Friday, March 7, 2014

Cajun Prairie Revisited - Part 1

From the Florida Panhandle, we said goodbye to the ocean and made our way west to Louisiana to visit the Cajun Prairie.  I visited this area in 2000 when I spent a week bicycling thru the area.  You can read my blog entry about our trip at Louisiana Cajun Prairie May 2000.  Physically, this area of Louisiana is flat and nondescript.  With its rice field and craw fish ponds, it could be any flat farming area of the country.  But culturally, it is very very different.


The Cajun Prairie is on the west bank of the Mississippi and I-10 cuts right through the middle of it.  When people think of French Louisiana they often think of New Orleans and Baton Rouge, but the real Cajun areas are on the west bank of the Mississippi.  This area was explored by the Spanish in the early 1500's, but is was settled by the French.  It was under French control from 1682 to 1762 and then again in 1802-1804 when Napoleon sold it to the US (Louisiana Purchase).  Spain held it briefly from 1763 until 1802, but they pretty much left it alone.

In 1763, The Treaty of Paris, which settled the Sevens Years War between Britain, France, and Spain, petty much evicted France from North America.  It ceded areas east of the Mississippi to Great Britain and areas west of the Mississippi to Spain.  Beginning in 1750, Great Britain wanted the French people in Canada to sign an oath of allegiance to England. When they refused, the English started deporting the French Acadian people from Canada.  Many relocated to France and French populated areas in the 13 colonies.  Great Britain still controlled the east bank of the Mississippi, but Spain controlled the west bank and were indifferent to the existing French settlers who were already there.  For this reason, many French Acadians migrated to the west bank of the Mississippi.  Acadian or Acadienne was sometimes shortened to Cadian and if you pronounce it with a short A in the first syllable and say it fast, you'll see where the word Cajun came from.


This area embraces its French heritage and culture.  Many of the towns have French names, many of the road signs are in French and French is freely spoken in many public areas.  The food is also different.  There's gumbo, etouffee, and my favorite - boudin sausage (smoked sausage made with rice).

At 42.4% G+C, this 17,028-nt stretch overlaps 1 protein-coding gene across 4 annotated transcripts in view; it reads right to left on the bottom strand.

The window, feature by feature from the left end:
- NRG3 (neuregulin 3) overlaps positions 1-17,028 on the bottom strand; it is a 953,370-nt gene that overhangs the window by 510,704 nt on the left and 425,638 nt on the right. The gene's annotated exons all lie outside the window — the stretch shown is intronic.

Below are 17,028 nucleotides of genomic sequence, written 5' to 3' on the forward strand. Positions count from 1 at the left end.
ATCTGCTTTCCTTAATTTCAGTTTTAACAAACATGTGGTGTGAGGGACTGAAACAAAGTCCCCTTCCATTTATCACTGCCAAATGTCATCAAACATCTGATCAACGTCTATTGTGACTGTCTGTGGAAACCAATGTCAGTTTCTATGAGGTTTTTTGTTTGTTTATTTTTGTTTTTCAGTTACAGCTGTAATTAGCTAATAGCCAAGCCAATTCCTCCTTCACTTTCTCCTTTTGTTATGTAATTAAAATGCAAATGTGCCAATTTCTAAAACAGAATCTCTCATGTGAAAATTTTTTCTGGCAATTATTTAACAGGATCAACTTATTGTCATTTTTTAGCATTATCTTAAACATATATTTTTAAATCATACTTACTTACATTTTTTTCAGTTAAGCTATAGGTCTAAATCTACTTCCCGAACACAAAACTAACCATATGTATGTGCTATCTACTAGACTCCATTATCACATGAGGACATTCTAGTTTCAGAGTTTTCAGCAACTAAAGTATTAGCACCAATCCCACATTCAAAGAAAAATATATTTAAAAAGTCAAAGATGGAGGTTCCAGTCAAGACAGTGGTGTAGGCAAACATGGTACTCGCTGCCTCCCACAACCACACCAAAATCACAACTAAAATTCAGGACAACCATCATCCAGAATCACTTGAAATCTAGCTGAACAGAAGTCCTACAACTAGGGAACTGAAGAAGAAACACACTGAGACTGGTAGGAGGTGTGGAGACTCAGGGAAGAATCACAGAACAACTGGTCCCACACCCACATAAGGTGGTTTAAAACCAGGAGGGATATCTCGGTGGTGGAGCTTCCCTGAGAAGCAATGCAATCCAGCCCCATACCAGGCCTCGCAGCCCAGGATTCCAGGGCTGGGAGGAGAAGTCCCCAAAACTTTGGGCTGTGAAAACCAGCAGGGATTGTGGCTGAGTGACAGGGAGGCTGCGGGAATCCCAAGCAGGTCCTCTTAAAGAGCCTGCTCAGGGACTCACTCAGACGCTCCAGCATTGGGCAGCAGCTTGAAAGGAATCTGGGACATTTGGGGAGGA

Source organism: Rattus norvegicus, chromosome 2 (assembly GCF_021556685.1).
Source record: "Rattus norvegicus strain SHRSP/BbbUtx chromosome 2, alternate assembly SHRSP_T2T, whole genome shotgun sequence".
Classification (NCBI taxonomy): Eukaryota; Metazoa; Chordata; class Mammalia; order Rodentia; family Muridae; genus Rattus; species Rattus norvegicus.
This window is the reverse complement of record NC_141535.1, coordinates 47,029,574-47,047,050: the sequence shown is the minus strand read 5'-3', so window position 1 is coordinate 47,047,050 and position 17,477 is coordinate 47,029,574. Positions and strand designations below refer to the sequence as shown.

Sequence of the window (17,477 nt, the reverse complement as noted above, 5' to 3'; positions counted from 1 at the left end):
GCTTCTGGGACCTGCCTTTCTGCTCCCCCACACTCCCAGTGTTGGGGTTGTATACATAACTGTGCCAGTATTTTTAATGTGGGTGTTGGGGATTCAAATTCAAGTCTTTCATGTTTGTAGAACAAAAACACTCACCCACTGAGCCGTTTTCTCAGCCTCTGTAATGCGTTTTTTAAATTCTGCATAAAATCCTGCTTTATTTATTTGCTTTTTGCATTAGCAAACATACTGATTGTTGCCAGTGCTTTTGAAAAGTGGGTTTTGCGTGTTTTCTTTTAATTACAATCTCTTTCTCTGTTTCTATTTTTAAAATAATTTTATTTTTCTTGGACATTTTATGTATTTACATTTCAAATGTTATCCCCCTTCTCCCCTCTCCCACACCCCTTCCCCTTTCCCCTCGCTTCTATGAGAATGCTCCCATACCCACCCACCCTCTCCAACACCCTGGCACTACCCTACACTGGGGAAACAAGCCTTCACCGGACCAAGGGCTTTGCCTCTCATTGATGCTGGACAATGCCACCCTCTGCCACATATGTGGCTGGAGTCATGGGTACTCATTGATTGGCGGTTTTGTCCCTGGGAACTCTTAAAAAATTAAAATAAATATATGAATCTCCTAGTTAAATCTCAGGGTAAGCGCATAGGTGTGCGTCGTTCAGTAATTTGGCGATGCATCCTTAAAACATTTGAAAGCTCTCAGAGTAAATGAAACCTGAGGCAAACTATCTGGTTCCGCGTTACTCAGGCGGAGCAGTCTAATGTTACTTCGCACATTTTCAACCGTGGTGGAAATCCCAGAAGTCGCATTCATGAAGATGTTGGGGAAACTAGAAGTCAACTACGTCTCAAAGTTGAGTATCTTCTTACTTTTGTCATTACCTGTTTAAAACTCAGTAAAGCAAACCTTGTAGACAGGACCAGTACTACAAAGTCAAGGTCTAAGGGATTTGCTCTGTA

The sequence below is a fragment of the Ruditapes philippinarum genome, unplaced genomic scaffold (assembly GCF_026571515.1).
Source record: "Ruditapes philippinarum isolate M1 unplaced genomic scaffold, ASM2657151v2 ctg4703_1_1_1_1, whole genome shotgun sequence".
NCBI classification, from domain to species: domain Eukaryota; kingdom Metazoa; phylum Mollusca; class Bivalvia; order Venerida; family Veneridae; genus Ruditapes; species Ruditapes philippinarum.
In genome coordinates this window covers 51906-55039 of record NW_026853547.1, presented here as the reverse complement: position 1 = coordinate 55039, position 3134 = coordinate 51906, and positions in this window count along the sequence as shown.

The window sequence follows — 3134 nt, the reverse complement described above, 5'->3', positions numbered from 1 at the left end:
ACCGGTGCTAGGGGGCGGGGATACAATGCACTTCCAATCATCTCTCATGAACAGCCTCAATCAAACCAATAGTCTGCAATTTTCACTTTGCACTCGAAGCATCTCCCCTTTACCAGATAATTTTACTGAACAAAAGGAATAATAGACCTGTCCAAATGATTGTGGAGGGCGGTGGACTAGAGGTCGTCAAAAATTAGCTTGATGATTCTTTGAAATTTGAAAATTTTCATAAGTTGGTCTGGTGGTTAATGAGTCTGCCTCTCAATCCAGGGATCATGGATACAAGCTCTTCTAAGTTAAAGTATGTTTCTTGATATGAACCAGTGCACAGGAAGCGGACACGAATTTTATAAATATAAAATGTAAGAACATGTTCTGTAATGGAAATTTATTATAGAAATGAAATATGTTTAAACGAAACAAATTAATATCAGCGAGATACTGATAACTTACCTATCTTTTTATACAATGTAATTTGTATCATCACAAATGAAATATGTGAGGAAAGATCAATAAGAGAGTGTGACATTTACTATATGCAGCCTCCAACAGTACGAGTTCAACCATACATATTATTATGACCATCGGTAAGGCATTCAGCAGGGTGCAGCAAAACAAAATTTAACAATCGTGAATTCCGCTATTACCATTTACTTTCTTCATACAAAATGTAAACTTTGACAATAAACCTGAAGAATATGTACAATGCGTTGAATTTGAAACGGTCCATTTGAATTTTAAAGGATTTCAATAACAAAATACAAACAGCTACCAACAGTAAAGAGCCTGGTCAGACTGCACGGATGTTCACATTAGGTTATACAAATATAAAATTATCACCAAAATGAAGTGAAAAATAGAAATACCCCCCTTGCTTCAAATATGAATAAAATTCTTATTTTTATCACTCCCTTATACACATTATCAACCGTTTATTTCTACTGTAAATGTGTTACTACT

Many of the Cajun recipes use a spiced smoked ham called Tasso as a seasoning in their dishes.  Here's a picture of part of the menu from Pont Breaux's restaurant in Breaux Bridge.  The menu is in English with French subtitles.  You won't find grilled alligator or frog legs on the menus back in New England.

You'll hear Cajun music on the radio, which has its roots in french folk music, and usually sung in french.  There's also Zydeco music which is a version of Cajun music that has drums and rhythm with a rub board. While in the area is was a treat to listen to KBON radio which plays all Cajun and Zydeco music.





Hush Puppys
Lafayette is the largest city on the Cajun Prairie, but the small towns that surround Lafayette are where you find the real Cajun culture.  We spent our first night in Breaux Bridge, staying at the Pioneer Acadian RV Park.  The park is close the highway and pretty basic with gravel sites, but the owner was super friendly and the facilities are the best I've ever seen in a campground.

While in Breaux Bridge we visited Pont Breaux's restaurant and dance hall.  It was called Mulattes when we visited in 2000 and, other than the name, it hasn't changed in 14 years.  For dinner, we went for the full Cajun experience.  Mine was hush puppy's for an appetizer, a Zydeco salad garnished with grilled catfish, andouille sausage, and smoked duck, and home made pecan pie a la mode for desert.  The Mrs. had alligator bites for an appetizer and a bowl of gumbo.  It was all delicious.

Dancing is part of the culture on the Cajun prairie.  The Cajun music is easy to dance to if you know how to waltz or two step.  Cajuns have their own versions of these dances, which are very informal.  And everyone dances.  Most local restaurants have a band playing and a dance floor.  At Pont Breaux's, the after dinner entertainment was dancing to Lee Benoit and the Bayou Stompers.  Here's a sample of the band playing at a dance hall in Lafayette.  Lee is a great musician and singer.



At Pont Breaux's, Lee played a Cajun version of Boogie Shoes had most of the lady's get up and line dance to it.  It was a lot of fun.  Here's a short clip of the song and dancing.


Here's more pictures from our first day.
Lee Benoit and the Bayou Stompers

Bayou Teche
Road signs in Breaux Bridge
Store Front with Mardi Gras decorations

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